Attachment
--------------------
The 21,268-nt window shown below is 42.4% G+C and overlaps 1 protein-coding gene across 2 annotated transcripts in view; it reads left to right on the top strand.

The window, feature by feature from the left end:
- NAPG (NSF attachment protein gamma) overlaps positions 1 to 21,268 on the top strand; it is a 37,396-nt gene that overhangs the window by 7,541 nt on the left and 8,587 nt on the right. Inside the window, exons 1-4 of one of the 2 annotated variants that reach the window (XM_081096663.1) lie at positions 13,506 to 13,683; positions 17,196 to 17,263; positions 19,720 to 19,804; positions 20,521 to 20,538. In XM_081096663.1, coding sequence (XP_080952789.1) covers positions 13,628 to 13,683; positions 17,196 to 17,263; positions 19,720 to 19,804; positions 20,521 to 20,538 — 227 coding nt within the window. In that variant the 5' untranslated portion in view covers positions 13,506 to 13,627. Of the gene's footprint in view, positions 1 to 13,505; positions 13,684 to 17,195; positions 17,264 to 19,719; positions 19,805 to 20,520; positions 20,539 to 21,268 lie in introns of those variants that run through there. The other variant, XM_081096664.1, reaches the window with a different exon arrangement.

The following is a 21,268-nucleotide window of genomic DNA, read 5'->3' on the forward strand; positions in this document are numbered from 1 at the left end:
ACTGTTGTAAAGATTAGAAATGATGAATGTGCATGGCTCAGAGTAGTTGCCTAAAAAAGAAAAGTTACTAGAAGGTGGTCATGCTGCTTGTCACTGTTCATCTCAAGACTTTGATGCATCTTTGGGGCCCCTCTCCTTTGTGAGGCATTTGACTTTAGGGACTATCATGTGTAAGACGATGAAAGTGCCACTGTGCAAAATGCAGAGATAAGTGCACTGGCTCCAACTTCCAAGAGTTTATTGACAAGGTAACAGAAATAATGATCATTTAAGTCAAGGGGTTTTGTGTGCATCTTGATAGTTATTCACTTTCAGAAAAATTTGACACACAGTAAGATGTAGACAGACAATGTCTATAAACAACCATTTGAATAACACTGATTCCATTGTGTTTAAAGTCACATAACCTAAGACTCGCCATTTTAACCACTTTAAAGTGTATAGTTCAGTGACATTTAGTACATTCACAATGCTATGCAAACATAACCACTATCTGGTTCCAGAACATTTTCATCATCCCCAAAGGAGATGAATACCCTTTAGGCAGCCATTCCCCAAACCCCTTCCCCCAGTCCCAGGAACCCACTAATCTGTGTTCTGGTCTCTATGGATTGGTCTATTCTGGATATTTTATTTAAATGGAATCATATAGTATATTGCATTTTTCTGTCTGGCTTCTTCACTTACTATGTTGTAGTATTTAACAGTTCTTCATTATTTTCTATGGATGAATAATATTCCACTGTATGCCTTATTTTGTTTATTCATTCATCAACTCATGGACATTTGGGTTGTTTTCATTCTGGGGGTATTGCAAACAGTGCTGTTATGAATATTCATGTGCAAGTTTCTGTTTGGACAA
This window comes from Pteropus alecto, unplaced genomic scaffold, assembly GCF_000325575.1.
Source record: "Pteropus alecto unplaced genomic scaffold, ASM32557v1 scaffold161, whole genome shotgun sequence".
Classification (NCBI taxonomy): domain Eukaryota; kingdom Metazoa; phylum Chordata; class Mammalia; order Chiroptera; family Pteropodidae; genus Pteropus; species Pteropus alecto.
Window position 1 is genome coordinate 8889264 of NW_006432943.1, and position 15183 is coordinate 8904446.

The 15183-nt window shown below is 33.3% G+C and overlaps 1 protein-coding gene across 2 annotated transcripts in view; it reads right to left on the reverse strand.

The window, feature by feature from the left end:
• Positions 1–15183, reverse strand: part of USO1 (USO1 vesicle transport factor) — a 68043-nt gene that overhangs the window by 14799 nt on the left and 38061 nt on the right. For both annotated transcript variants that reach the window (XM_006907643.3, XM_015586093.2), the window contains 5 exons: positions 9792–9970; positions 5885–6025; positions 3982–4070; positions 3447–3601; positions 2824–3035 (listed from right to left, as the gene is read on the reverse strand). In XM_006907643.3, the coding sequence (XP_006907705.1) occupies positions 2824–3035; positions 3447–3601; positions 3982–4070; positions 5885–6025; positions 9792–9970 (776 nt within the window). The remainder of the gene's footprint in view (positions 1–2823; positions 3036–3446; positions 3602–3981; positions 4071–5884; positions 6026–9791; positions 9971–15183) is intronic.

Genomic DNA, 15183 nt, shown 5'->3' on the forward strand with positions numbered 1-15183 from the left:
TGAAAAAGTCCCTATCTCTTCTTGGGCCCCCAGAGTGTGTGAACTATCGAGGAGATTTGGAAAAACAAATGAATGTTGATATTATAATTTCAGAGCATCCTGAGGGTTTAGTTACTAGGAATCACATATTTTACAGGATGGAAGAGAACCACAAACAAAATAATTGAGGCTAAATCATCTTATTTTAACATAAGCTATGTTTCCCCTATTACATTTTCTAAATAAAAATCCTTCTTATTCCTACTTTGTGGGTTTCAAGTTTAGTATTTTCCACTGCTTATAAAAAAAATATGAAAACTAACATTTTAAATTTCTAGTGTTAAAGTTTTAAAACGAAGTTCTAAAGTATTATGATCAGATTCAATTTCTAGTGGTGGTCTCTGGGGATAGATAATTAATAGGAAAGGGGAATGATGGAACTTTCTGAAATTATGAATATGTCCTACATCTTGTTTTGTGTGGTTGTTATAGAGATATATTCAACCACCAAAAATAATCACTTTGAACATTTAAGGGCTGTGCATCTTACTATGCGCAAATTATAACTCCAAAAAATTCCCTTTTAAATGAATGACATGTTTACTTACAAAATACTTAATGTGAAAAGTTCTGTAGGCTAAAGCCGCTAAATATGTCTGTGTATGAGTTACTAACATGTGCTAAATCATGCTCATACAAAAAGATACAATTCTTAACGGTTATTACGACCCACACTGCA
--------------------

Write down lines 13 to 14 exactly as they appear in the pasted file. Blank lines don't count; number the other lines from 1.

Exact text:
Genomic DNA, 15183 nt, shown 5'->3' on the forward strand with positions numbered 1-15183 from the left:
TGAAAAAGTCCCTATCTCTTCTTGGGCCCCCAGAGTGTGTGAACTATCGAGGAGATTTGGAAAAACAAATGAATGTTGATATTATAATTTCAGAGCATCCTGAGGGTTTAGTTACTAGGAATCACATATTTTACAGGATGGAAGAGAACCACAAACAAAATAATTGAGGCTAAATCATCTTATTTTAACATAAGCTATGTTTCCCCTATTACATTTTCTAAATAAAAATCCTTCTTATTCCTACTTTGTGGGTTTCAAGTTTAGTATTTTCCACTGCTTATAAAAAAAATATGAAAACTAACATTTTAAATTTCTAGTGTTAAAGTTTTAAAACGAAGTTCTAAAGTATTATGATCAGATTCAATTTCTAGTGGTGGTCTCTGGGGATAGATAATTAATAGGAAAGGGGAATGATGGAACTTTCTGAAATTATGAATATGTCCTACATCTTGTTTTGTGTGGTTGTTATAGAGATATATTCAACCACCAAAAATAATCACTTTGAACATTTAAGGGCTGTGCATCTTACTATGCGCAAATTATAACTCCAAAAAATTCCCTTTTAAATGAATGACATGTTTACTTACAAAATACTTAATGTGAAAAGTTCTGTAGGCTAAAGCCGCTAAATATGTCTGTGTATGAGTTACTAACATGTGCTAAATCATGCTCATACAAAAAGATACAATTCTTAACGGTTATTACGACCCACACTGCA